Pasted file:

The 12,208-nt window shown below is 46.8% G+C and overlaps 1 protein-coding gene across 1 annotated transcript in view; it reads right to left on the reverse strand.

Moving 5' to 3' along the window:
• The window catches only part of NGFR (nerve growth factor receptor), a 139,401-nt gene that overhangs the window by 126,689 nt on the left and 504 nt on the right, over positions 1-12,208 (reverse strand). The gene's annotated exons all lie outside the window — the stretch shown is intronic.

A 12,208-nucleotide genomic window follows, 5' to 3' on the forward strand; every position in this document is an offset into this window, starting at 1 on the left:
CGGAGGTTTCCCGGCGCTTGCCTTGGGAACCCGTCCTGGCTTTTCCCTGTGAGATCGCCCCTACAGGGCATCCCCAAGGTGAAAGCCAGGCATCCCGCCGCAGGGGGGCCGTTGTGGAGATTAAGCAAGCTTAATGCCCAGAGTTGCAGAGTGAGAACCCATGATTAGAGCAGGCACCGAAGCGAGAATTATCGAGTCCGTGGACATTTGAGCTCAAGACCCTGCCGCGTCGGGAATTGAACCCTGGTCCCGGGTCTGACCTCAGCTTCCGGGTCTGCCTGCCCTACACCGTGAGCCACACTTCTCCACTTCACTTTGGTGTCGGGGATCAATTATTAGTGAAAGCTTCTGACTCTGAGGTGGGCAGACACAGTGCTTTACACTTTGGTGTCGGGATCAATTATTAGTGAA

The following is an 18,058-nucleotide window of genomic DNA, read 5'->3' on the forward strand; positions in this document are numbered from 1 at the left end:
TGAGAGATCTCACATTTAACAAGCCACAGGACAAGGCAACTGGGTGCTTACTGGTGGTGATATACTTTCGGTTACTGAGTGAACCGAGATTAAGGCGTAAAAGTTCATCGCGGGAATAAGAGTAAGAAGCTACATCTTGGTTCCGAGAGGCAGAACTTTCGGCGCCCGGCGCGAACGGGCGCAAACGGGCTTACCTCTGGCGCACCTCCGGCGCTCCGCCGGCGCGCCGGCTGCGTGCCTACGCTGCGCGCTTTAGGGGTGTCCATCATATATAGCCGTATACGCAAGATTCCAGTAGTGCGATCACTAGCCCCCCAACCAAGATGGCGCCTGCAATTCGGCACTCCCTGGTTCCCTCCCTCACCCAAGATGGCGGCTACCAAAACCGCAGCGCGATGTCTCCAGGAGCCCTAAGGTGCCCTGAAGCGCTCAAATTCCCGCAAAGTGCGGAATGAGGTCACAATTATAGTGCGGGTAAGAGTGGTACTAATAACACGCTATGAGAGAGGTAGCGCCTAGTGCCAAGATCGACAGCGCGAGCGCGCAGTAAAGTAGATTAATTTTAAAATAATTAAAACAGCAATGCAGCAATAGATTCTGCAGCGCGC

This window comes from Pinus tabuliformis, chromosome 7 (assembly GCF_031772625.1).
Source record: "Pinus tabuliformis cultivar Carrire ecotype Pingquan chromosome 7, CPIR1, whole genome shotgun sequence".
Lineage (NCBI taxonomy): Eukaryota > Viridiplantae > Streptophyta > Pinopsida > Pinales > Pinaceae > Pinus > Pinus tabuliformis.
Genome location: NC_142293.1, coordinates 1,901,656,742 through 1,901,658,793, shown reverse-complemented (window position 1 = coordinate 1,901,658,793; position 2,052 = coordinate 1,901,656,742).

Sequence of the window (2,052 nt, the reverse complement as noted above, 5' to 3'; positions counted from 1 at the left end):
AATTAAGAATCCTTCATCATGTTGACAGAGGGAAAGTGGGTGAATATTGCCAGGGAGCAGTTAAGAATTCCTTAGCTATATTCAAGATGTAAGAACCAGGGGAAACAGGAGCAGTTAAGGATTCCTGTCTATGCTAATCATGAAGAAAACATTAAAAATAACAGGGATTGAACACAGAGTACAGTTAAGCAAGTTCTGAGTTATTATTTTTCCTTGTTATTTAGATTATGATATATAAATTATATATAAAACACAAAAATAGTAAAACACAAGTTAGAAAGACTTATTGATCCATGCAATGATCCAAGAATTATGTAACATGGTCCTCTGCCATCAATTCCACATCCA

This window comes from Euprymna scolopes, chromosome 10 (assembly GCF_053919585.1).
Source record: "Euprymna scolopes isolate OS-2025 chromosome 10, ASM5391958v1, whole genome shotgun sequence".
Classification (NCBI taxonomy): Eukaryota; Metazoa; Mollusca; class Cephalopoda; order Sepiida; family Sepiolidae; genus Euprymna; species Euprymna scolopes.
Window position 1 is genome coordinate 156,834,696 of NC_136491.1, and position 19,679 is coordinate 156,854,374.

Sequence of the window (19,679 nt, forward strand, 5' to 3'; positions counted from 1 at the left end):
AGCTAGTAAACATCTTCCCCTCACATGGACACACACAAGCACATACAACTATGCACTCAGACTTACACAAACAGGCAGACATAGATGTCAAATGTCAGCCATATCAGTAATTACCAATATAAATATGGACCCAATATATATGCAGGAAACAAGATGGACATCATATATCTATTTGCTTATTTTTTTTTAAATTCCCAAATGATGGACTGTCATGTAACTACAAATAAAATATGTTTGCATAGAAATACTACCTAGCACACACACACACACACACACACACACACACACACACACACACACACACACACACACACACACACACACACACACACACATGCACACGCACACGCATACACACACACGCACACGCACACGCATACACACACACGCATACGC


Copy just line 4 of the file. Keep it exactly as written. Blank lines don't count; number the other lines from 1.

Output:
A 12,208-nucleotide genomic window follows, 5' to 3' on the forward strand; every position in this document is an offset into this window, starting at 1 on the left: